Some companies may be prepared to accept a certain level of commodity price volatility, and some may also take the view that price hikes can be absorbed in their current margins, Kunz adds.

However, he identifies companies operating in energy-intensive industries, such as steel manufacturing, as well as the transport sector, as the hardest hit by the recent hike in energy costs and ongoing uncertainty surrounding oil and gas prices.

However, the energy crisis has had a broad impact globally on most companies’ value chains – from production to distribution. According to research by ING, a firm’s resilience to soaring energy prices is dependent on its profit margin and ability to pass through prices hikes.

Strategies to mitigate energy price risk

This has called for companies to look for new ways of absorbing the extra costs and to consider the actions they can take to mitigate the impact of higher, more volatile, energy prices.

ING believes that energy-intensive companies should follow oil, gas and power prices more closely and pursue strategies that are in line with their own exposure, risk appetite and market situation.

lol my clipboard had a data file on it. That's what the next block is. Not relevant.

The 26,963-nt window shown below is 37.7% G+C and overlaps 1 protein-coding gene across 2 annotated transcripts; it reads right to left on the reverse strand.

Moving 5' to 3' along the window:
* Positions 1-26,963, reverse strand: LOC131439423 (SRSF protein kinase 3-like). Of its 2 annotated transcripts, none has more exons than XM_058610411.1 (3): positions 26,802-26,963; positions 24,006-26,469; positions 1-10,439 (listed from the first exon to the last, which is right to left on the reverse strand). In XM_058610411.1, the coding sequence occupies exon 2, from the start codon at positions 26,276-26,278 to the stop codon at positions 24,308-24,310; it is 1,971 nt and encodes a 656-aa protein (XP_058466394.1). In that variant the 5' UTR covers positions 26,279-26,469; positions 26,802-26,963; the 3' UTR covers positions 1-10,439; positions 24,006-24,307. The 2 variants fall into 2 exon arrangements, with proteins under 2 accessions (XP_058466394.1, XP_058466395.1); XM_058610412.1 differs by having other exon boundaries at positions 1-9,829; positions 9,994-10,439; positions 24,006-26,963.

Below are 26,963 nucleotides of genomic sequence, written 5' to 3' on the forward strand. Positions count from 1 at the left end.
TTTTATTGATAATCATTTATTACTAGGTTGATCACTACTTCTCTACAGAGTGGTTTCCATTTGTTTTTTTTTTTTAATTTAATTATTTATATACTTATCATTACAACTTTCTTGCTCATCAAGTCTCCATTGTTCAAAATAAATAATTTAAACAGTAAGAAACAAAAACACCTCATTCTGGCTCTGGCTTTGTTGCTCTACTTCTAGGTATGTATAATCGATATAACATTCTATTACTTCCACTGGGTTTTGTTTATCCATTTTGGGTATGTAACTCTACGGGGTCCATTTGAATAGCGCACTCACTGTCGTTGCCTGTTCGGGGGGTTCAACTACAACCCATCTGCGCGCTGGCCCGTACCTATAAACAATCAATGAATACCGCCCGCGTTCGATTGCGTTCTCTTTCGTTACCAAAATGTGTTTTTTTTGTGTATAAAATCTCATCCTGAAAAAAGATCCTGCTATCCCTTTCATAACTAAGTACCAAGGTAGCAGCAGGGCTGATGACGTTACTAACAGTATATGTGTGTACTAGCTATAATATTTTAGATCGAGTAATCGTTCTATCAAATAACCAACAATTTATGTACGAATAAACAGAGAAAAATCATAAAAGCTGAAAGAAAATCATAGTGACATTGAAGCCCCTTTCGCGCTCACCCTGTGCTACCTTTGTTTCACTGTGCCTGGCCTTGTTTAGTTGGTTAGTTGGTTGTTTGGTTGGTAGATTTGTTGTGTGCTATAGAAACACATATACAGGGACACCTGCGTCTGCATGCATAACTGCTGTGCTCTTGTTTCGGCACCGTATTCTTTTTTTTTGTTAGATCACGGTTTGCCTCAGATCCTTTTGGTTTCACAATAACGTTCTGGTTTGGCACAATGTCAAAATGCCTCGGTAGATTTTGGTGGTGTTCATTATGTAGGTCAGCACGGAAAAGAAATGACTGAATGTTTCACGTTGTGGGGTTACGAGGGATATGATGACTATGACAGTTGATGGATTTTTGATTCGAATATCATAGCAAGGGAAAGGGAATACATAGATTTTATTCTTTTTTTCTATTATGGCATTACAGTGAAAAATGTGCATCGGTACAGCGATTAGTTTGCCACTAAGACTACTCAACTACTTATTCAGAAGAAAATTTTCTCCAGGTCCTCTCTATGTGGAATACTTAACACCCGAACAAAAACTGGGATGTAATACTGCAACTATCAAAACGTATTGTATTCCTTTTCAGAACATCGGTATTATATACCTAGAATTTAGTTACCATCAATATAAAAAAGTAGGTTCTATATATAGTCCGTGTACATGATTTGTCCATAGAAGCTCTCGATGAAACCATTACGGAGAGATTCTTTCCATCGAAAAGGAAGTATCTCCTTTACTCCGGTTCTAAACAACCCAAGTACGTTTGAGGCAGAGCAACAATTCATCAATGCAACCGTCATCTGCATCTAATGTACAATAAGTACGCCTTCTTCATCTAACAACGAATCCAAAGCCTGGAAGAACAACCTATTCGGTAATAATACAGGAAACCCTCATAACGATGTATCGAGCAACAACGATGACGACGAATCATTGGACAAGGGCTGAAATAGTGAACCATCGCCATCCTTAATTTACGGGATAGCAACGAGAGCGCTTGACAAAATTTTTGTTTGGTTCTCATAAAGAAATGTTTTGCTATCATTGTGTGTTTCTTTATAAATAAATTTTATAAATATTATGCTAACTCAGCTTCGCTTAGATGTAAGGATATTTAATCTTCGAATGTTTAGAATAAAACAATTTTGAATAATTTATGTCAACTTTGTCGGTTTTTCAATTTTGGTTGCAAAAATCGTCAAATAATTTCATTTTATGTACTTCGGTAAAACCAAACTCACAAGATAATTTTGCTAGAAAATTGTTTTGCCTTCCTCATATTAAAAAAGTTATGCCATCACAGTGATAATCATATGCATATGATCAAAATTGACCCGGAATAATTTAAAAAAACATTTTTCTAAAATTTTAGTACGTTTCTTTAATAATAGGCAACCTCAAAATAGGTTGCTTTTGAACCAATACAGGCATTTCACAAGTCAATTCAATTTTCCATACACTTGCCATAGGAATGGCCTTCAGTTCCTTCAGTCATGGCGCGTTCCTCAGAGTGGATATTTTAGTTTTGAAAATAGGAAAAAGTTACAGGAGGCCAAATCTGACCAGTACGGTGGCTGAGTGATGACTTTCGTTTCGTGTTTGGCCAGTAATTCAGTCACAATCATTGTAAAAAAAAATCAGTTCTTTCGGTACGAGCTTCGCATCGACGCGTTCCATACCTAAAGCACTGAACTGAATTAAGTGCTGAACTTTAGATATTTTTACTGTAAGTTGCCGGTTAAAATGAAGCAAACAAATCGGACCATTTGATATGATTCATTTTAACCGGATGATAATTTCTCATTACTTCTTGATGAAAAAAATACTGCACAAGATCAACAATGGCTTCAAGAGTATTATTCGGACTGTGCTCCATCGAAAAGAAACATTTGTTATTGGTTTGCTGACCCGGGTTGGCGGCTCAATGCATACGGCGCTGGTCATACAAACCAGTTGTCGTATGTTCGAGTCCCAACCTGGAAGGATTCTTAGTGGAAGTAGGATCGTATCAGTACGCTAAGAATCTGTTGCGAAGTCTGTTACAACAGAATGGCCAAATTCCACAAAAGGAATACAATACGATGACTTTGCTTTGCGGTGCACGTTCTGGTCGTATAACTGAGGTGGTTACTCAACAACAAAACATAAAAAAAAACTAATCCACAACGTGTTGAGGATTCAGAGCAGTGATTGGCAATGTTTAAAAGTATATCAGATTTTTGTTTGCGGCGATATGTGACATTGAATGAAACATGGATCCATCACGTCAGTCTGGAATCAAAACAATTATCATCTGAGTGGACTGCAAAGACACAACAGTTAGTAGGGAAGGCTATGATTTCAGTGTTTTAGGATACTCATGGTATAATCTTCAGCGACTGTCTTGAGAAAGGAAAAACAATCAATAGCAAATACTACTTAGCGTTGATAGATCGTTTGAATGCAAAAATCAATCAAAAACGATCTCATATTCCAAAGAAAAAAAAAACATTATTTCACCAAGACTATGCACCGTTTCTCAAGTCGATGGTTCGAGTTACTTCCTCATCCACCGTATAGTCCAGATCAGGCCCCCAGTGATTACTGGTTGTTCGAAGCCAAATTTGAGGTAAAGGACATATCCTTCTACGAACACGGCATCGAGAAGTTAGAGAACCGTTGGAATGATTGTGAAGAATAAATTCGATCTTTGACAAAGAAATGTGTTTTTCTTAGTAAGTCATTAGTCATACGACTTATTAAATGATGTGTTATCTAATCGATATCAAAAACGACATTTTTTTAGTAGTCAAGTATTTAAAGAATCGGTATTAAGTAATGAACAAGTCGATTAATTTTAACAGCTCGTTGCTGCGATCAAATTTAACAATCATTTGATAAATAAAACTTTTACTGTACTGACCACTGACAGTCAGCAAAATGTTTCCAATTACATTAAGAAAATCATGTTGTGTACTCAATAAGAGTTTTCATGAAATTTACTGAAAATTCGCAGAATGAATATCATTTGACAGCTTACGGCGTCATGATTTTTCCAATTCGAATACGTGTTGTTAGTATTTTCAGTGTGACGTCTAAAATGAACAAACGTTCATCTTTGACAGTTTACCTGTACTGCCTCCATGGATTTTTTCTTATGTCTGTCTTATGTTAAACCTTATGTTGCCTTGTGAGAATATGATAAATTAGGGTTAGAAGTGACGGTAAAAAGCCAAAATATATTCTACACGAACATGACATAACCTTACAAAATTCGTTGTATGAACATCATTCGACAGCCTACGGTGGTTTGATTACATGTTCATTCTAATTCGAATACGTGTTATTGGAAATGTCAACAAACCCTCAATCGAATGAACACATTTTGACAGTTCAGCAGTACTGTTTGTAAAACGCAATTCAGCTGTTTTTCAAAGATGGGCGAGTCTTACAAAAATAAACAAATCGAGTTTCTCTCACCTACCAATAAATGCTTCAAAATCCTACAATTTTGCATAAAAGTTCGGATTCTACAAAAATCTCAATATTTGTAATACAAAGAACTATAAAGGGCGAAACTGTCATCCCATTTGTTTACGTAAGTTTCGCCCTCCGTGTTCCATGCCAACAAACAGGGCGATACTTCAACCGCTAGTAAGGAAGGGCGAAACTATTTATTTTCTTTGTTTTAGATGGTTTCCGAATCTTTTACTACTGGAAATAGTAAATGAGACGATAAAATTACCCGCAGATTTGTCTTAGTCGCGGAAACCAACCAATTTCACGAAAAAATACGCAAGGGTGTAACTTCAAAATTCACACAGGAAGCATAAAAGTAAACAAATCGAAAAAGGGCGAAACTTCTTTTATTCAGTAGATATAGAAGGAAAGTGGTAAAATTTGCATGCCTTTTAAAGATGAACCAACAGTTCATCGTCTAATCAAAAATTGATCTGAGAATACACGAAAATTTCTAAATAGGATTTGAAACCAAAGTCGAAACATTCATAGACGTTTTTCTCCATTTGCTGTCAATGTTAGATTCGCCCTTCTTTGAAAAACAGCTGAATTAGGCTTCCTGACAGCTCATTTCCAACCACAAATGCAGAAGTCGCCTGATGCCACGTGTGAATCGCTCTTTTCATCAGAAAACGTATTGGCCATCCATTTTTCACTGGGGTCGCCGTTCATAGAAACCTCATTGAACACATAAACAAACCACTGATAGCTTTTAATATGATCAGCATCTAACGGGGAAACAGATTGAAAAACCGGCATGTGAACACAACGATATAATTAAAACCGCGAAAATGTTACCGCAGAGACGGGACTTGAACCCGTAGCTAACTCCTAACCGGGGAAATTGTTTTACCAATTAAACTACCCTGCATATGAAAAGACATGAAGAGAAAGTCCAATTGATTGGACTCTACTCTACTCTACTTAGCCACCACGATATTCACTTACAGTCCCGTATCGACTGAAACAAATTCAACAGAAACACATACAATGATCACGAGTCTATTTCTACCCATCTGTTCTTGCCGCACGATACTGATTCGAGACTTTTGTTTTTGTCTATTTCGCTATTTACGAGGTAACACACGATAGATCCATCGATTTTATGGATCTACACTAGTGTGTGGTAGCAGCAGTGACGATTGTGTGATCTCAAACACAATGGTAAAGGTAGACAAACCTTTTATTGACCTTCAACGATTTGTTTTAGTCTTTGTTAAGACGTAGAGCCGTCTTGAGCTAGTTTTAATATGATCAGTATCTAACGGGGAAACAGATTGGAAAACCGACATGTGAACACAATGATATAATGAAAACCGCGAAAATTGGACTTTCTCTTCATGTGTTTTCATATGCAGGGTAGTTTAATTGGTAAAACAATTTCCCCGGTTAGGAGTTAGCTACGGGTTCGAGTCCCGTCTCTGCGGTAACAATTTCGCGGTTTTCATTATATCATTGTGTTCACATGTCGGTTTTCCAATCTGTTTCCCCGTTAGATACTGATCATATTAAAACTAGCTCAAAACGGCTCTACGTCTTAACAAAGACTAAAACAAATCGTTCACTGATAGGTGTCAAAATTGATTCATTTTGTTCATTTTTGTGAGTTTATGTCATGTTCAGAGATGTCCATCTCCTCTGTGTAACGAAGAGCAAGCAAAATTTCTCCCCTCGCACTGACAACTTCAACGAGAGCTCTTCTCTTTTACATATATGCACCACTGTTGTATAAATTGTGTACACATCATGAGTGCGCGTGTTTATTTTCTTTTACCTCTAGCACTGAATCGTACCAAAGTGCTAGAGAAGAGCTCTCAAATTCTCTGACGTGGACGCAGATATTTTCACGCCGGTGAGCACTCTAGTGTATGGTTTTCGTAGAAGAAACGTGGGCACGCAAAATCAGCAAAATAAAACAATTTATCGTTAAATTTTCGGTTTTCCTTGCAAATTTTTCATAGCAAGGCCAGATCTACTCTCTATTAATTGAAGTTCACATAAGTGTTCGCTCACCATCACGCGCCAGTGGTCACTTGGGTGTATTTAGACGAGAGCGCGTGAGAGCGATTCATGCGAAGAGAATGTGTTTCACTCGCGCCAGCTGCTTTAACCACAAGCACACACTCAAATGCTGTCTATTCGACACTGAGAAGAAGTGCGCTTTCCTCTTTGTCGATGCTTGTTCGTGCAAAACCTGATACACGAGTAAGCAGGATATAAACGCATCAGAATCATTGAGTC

The bank identifies a number strategies companies can pursue including switching to more energy-efficient production processes, which can take time; the use of price escalation clauses to pass prices increases on to customers; or directly procuring energy the moment a sale is agreed.

Another important option is to hedge against future energy price hikes by using commodity futures, which requires a detailed understanding, and monitoring, of the instruments used.

For these reasons, commodity price risks must be on treasurers’ radar, and part of their contingency planning so that appropriate strategies can be identified and pursued.

Kunz points out that treasurers are the experts when it comes to hedging against future risks such as a further hike in energy prices.

However, he also notes that “treasurers can predict and anticipate only so far forward”.

“Even if they see a steep increase in energy prices on their radars, it would be expensive to hedge all of this increase very far forward,” he says.